Delirium in the last few days of life (often referred to as terminal restlessness or terminal agitation) is often ongoing and irreversible. Evidence suggests that delirium in cancer patients with terminal disease may require more than a single drug treatment, and 10–20% of terminally ill patients experience delirium that can be controlled only by sedation to significantly decreased levels of consciousness.13,19
Explanation and discussion with family is essential.
Issues of capacity and informed consent will arise in relation to the treatment of delirium. Interventions needed to prevent serious deterioration or death, or which are necessary in the interests of patient safety, are covered by common law in the UK.5 The new Mental Capacity Act 2005 endorses the principle of clinicians acting in “best interests” and is a statutory codification of the existing common law position.20
There are other important implications of the Act (which will become law in April 2007), particularly the presumption that all patients have capacity unless it is proven to the contrary: an adult can be deemed to have capacity to consent or refuse treatment if they: (a) understand the information relevant to the decision; (b) retain the information relevant to the decision; (c) use or weigh the information; and (d) communicate the decision (by any means).20
The Act also provides statutory clarification of the role of advance decision making but restricts this to advance decisions to refuse treatment stipulated for particular situations. Broader “advance directives” and “living wills” will have relevance when deciding “best interests” but are not legally binding.5
Finally, the current provision of appointing an Enduring Power of Attorney relates only to property and affairs; however, Lasting Powers of Attorney appointed under the new Act will have power to make health care decisions on behalf of the incapacitated person (this does not extend to refusing life‐sustaining treatment unless this is explicitly stated).5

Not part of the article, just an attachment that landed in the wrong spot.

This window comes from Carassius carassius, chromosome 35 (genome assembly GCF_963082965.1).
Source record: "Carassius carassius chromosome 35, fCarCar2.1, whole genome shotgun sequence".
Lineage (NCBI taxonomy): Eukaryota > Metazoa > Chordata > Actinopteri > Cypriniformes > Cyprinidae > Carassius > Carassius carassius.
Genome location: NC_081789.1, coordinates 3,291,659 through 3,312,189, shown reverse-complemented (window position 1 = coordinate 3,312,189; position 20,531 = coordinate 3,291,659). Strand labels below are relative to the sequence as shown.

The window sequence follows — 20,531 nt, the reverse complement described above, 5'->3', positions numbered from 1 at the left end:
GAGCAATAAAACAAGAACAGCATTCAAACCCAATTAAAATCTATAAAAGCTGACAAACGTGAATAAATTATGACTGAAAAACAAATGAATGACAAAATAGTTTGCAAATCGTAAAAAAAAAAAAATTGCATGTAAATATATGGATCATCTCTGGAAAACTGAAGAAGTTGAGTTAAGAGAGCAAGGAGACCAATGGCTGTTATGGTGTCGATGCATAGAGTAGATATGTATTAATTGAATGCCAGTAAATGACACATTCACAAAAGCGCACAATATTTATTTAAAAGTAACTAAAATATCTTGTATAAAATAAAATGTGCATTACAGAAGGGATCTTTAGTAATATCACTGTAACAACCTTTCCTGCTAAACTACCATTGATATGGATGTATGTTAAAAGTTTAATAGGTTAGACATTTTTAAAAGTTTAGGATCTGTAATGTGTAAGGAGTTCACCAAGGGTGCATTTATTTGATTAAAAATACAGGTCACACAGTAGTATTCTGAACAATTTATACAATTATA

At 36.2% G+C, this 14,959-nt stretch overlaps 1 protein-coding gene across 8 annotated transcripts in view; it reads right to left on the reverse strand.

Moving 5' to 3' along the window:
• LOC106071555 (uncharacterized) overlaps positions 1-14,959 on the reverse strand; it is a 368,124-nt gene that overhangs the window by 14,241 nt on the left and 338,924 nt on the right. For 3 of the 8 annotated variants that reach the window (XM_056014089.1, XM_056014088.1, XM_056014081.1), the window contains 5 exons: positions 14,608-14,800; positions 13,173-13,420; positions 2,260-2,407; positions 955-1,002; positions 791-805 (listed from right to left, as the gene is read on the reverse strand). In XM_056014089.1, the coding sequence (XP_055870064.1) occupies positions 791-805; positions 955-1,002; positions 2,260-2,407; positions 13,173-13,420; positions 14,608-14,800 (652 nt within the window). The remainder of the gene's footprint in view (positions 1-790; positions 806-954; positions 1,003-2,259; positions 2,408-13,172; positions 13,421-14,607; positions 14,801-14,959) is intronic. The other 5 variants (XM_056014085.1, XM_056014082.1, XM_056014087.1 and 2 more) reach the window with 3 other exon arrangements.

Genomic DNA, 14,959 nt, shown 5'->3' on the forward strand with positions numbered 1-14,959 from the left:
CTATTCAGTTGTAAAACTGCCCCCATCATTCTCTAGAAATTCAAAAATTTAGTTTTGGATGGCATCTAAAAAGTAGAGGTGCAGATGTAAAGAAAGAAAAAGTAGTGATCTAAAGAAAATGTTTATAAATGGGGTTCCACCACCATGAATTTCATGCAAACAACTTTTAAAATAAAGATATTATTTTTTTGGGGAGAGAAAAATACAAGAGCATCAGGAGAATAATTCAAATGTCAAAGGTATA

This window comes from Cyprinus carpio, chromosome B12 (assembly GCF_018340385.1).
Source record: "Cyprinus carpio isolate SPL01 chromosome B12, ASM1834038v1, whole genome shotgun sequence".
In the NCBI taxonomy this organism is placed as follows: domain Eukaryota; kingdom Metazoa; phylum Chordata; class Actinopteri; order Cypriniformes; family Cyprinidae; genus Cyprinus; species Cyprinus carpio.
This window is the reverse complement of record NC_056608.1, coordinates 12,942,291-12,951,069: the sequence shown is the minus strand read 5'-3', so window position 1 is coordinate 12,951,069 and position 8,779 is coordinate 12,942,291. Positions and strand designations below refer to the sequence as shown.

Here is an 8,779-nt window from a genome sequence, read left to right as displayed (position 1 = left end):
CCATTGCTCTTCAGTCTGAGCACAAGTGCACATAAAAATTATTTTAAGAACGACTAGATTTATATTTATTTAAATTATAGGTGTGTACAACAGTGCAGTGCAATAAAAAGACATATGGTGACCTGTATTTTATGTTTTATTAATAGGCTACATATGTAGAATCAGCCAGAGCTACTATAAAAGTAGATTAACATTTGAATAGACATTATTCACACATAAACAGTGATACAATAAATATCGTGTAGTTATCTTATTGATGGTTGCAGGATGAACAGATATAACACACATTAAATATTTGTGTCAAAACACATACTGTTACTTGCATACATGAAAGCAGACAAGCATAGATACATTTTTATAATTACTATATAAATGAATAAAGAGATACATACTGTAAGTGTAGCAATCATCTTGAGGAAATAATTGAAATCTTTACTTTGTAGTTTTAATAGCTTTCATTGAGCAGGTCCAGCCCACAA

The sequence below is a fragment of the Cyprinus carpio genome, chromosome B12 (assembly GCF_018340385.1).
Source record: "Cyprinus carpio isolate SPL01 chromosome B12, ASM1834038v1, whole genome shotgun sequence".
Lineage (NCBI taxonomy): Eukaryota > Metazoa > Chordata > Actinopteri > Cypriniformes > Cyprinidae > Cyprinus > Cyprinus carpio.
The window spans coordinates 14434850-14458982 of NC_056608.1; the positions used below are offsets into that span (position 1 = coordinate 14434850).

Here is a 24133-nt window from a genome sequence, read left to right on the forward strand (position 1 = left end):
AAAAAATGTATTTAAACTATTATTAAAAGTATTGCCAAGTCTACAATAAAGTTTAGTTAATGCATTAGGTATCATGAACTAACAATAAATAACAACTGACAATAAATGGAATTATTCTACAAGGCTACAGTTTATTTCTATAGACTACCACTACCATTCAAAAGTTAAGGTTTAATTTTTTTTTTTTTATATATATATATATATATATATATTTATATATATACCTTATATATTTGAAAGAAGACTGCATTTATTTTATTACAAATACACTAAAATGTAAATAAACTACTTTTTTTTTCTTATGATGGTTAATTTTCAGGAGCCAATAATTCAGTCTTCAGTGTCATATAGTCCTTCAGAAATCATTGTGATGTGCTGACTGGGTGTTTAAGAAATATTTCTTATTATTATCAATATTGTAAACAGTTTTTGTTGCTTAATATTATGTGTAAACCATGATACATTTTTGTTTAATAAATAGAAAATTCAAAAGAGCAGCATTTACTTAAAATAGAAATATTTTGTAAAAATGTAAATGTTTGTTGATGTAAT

Delirium is common in advanced disease and has a significant detrimental effect on quality of life for patients and their families. Patients with advanced disease are at high risk of developing delirium, particularly those with multiple predisposing and precipitating risk factors. Clinicians should be vigilant in order to recognise delirium when it occurs and use a structured approach to assess and manage the patient.
Management of delirium in the terminally ill involves treatment of the underlying cause if possible (and eliminating non‐essential drugs which may be contributing), environmental strategies, and the use of medication to control symptoms and behaviour.
DRS - Delirium Rating Scale
MDAS - Memorial Delirium Assessment Scale
MMSE - Mini Mental State Examination
1. (A) F: delirium is common in advanced disease; (B) T; (C) F: up to 50%; (D) F: usually multifactorial; (E) F: all may have low MMSE scores
2. (A) F (B) T (C) T (D) F (E) F
Conflict of interest: None